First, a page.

Italian monastic congregation. joachim da fiore, the great Calabrian "prophet" and mystic was the abbot of the Cistercian Corazzo, but in pursuit of a stricter life he founded, in 1189, S. Giovanni in Fiore, a new abbey in a remote wilderness of Calabria. In his concept monks, detached from worldly cares and dedicated to contemplation in severe penances, were to herald the third and final phase of salvation, the kingdom of the Holy Spirit. The legal framework of the new organization was similar to that of the Cistercians, but the discipline and spirituality anticipated those of the Franciscans. In 1196 Celestine III approved the new congregation, which spread quickly throughout Italy, numbering in the middle of the 13th century about 40 houses. By the end of the 15th century, however, most houses had become depopulated and impoverished. In 1505 the Abbey of Fiore returned to the fold of the Cistercians and other communities were eventually absorbed by the Carthusians or Dominicans. In the 17th century the abbeys that had rejoined Cîteaux became members of the Cistercian Congregation of Calabria, ending the independent life of Florians.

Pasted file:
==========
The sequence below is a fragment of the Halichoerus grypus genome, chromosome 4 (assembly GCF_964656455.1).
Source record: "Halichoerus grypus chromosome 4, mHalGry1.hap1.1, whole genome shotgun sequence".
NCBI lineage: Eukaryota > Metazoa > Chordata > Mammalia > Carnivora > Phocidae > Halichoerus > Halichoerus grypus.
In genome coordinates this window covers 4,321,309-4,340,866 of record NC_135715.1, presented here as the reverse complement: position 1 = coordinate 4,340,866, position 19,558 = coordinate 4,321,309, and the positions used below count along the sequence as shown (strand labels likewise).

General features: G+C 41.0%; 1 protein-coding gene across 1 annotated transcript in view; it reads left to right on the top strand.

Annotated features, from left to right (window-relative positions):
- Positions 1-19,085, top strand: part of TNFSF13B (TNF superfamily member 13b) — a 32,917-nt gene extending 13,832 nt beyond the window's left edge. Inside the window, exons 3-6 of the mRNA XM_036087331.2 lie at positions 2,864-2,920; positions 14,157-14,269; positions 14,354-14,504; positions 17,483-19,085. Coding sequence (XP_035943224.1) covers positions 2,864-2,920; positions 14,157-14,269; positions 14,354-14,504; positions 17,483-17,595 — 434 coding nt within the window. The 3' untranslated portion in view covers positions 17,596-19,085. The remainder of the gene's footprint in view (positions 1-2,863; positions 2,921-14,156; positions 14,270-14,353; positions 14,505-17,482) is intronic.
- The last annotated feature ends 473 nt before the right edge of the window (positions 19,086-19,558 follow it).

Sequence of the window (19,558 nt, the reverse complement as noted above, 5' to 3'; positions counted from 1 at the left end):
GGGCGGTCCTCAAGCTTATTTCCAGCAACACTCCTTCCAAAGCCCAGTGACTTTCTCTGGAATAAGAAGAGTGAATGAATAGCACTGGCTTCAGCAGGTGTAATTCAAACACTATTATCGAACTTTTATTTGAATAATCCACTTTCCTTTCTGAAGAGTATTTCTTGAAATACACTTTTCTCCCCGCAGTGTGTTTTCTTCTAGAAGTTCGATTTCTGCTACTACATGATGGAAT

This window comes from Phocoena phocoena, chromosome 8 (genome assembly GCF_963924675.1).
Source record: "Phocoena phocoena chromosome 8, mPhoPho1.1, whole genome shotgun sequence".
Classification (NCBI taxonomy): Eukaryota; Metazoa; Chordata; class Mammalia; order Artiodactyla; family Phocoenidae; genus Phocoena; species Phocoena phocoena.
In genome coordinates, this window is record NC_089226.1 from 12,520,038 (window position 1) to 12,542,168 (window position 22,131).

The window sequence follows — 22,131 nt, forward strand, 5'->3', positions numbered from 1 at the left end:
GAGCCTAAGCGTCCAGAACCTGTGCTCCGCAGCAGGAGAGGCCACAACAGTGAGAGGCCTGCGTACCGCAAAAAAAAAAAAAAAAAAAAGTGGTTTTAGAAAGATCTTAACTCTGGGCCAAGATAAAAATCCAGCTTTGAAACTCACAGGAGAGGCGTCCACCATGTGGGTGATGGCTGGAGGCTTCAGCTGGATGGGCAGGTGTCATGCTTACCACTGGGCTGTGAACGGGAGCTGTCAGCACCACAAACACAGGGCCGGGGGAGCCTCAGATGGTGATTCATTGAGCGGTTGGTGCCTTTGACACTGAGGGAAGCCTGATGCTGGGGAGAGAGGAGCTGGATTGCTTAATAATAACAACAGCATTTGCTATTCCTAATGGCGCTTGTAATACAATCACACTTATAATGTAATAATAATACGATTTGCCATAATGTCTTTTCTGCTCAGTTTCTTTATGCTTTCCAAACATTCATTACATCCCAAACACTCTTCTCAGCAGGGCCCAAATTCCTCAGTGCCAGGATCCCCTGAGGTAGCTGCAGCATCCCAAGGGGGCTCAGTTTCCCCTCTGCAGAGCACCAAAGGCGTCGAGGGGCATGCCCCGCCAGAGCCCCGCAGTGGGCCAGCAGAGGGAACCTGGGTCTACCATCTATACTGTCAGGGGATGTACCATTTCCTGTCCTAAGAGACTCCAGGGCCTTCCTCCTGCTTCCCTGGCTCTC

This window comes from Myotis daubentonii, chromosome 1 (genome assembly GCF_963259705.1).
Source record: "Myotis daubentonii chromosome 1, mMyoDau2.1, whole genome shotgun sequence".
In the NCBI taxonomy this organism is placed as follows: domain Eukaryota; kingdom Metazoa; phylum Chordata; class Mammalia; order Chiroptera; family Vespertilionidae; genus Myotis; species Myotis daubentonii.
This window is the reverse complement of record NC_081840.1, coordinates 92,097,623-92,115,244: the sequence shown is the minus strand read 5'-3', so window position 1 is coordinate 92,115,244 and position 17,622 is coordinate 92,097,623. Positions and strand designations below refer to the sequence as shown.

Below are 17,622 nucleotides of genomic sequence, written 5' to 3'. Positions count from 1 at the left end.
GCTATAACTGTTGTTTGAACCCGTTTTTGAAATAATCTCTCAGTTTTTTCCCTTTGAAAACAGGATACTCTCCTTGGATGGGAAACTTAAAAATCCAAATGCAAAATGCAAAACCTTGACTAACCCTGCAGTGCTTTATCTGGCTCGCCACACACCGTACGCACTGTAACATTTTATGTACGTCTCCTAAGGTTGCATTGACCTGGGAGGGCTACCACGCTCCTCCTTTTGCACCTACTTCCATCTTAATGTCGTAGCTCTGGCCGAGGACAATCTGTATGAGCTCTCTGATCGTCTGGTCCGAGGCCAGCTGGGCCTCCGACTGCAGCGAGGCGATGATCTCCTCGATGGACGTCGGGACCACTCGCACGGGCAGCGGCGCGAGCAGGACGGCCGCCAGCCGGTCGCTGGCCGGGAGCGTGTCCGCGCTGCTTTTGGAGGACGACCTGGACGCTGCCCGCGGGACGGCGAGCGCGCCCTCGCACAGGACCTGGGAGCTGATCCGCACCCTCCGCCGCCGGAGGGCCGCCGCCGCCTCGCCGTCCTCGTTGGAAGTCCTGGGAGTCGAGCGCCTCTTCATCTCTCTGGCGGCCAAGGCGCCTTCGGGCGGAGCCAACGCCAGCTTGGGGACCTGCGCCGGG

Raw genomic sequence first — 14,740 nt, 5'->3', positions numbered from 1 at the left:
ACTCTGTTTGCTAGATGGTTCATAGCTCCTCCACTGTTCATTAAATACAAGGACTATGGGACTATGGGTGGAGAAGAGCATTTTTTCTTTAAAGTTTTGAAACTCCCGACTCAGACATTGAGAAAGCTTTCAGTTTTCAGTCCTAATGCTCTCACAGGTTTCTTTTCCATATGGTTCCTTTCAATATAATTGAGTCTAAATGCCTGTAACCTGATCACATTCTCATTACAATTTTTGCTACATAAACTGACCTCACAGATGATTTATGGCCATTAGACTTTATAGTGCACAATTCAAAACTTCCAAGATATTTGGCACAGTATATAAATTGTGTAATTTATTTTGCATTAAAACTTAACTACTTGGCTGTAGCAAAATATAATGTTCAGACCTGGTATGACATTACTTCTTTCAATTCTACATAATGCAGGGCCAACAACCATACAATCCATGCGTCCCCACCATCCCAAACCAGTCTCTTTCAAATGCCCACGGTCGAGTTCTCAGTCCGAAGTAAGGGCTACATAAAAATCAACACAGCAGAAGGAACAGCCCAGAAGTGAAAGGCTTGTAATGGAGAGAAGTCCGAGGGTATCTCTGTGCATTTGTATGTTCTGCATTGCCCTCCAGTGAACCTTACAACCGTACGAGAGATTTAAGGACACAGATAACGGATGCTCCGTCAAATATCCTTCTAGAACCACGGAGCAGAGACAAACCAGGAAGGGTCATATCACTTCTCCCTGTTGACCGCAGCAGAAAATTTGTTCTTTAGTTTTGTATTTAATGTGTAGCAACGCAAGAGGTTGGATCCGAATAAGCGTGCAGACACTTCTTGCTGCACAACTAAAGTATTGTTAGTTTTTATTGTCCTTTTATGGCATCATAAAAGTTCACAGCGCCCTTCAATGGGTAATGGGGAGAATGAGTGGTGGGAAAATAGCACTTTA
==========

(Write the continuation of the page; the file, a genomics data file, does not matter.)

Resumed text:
Bibliography: f. russo, Gioacchino da Fiore e le fondazioni florensi in Calabria (Naples 1959). g. penco, Storia del monachesimo in Italia (Rome 1961).
[l. j. lekai]
"Florians (Floriacenses)." New Catholic Encyclopedia. . Encyclopedia.com. (October 20, 2018). http://www.encyclopedia.com/religion/encyclopedias-almanacs-transcripts-and-maps/florians-floriacenses
"Florians (Floriacenses)." New Catholic Encyclopedia. . Retrieved October 20, 2018 from Encyclopedia.com: http://www.encyclopedia.com/religion/encyclopedias-almanacs-transcripts-and-maps/florians-floriacenses